A simple method to compare the sensitivity of different AE sensors for tank floor testing.
This paper addresses the needs of AE testers of atmospheric storage tanks of various sizes, who want to compare the sensitivity of different sensor models or sensors of same model using a simple method. The most important standards for AE sensor calibration are ISO 12713 (primary calibration)  and ISO 12714 (secondary calibration) . Both standards are designed for calibration laboratories. They require a large and heavy calibration block. AE testers usually do not have access to such a calibration block. Additionally, ISO 12714 is recommended for the frequency range 100 kHz - 1 MHz, whereas tank testing is usually done in the frequency range 25-45 kHz. Hence, these standards are of no help for the AE tester. Other standards like EN 13477  and ASTM E976  are general and do not consider the fact that plate waves propagate in different modes.
To detect smallest AE signals, the sensor should have the largest possible signal-to-noise ratio (SNR). This means that for a certain excitation the sensor shall provide the largest possible signal voltage superposed with the smallest possible inherent noise.
For a sensitivity comparison one has to proceed as follows:
1. Excite both sensors in identical manner (frequency sweep) and strongly enough so that the noise can be neglected against the signal from the excitation. The output signal shall be [U.sub.A](f).
2. Measure the inherent noise of the sensors (no excitation!). This is the output voltage [U.sub.R].
3. The SNR at given excitation is then: SNR(f) = [U.sub.A](f)/[U.sub.R]. It might be of interest to calculate a SNR for peak values and one for RMS values.
4. The frequency response as well as the noise measurement shall be made with the same frequency filters as used for the tank test.
5. The sensor with the higher SNR can distinguish smaller excitations from the background noise. Hence, this is the more sensitive sensor.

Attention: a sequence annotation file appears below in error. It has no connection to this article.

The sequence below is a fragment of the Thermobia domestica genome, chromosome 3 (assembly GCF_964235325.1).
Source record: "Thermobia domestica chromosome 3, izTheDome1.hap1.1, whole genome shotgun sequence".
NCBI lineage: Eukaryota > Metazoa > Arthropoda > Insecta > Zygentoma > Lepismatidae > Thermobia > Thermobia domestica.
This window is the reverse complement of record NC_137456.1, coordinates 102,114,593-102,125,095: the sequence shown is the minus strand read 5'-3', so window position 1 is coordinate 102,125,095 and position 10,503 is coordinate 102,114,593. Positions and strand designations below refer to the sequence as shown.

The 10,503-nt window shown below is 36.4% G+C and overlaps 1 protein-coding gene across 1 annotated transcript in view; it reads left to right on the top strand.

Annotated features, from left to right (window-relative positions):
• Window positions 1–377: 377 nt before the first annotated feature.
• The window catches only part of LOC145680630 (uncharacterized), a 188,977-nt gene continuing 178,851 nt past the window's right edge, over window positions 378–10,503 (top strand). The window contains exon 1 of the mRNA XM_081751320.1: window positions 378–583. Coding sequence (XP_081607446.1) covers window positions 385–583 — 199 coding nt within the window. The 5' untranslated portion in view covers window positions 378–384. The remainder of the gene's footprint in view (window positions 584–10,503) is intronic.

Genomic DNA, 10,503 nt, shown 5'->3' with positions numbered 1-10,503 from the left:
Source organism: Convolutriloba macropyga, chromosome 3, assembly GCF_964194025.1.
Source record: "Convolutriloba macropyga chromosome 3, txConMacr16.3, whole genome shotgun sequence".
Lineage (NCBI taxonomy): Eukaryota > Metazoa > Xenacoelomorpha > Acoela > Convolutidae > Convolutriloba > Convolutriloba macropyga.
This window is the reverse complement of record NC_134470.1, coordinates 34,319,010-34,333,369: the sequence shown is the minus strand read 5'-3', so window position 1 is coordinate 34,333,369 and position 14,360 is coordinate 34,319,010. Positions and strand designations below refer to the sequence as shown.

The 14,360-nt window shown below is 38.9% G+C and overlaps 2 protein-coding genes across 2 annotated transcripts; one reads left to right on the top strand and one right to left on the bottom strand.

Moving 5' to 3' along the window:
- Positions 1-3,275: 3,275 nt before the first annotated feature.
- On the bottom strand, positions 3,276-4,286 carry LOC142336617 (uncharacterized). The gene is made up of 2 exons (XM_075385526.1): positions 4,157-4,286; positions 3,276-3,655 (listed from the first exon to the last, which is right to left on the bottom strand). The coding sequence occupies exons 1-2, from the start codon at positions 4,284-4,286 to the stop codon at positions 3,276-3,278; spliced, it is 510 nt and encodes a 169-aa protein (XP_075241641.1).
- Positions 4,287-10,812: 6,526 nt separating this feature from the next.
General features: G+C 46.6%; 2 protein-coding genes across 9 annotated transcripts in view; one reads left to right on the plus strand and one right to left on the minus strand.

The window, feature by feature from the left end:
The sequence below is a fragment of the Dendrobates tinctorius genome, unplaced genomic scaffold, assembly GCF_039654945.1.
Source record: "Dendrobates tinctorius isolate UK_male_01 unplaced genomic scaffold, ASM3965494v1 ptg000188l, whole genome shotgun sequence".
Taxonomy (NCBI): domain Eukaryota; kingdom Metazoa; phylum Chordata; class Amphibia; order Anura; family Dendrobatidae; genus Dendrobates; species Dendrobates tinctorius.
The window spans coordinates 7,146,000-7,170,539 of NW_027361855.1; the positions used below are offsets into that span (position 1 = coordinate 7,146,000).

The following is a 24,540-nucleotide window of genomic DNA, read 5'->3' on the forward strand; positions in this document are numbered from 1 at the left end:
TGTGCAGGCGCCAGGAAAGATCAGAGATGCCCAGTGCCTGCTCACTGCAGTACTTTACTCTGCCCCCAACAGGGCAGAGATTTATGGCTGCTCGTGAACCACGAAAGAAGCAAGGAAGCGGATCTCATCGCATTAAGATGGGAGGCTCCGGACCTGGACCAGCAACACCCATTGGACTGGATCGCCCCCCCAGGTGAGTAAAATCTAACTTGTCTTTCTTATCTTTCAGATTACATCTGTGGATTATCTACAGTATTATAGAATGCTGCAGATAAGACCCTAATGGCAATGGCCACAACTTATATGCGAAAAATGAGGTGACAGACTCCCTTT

For the comparison the following setup was used:
Function Generator (FG)
The function generator creates a sine wave voltage with adjustable frequency and amplitude or a pulse with selectable duration and amplitude, respectively. In our test we used model 33220A (Agilent).
For a comparison, the sensors under test (SUT) need to be excited acoustically in exactly the same way. As emitter an ultrasonic transducer model V101 (Panametrics) was coupled face to face to one SUT using light machine oil as coupling agent. The emitter was driven by a frequency-swept sine wave and the AE signal amplitude from SUT was measured.
This method provides well reproducible results and is well suited for routine sensor verification. But the following objections could be raised:
a) AE tank-floor testing analyzes burst AE and not continuous (sine wave) AE. A comparison should also consider burst excitation.
b) Different SUT models could have different feedback on the V101 emitter and thereby tamper the comparison result.
Considering these objections, a second comparison was made using a pulse excitation via an aluminum rod of 610-mm length and 19-mm diameter with polished ends. Both excitation methods led to almost the same results for the frequency range 25-45 kHz.
Compared Sensor Models
We compared a Vallen VS30-SIC-46dB sensor (S/N 120) with another sensor, hereafter called XXX. Both sensors have an integral preamplifier requiring 28V DC supply voltage on the signal wire and 20.6 mm diameter. The following lists the differences.
Model Length Face Connector VS30-SIC-46dB 52.8mm isolated ceramic plate BNC at case XXX 38.8mm non-isolated metal plate BNC with 1 m cable
Measurement Chain with Various Filters
For measurements we used Vallen AMSY-5 AE system with dual-channel AE processor ASIP-2, a 25-45 kHz band-pass for the first test, and a 25-100 kHz band-pass for a second test. These band-pass filters consist of digital high- and low-pass filters each with 48 dB/octave steepness. Figure 1 shows the response curves of the band-pass at 1 [V.sub.PP] continuous sine wave at ASIP-2 input. Frequency sweep and RMS measurement were controlled by Vallen Sensor Tester software.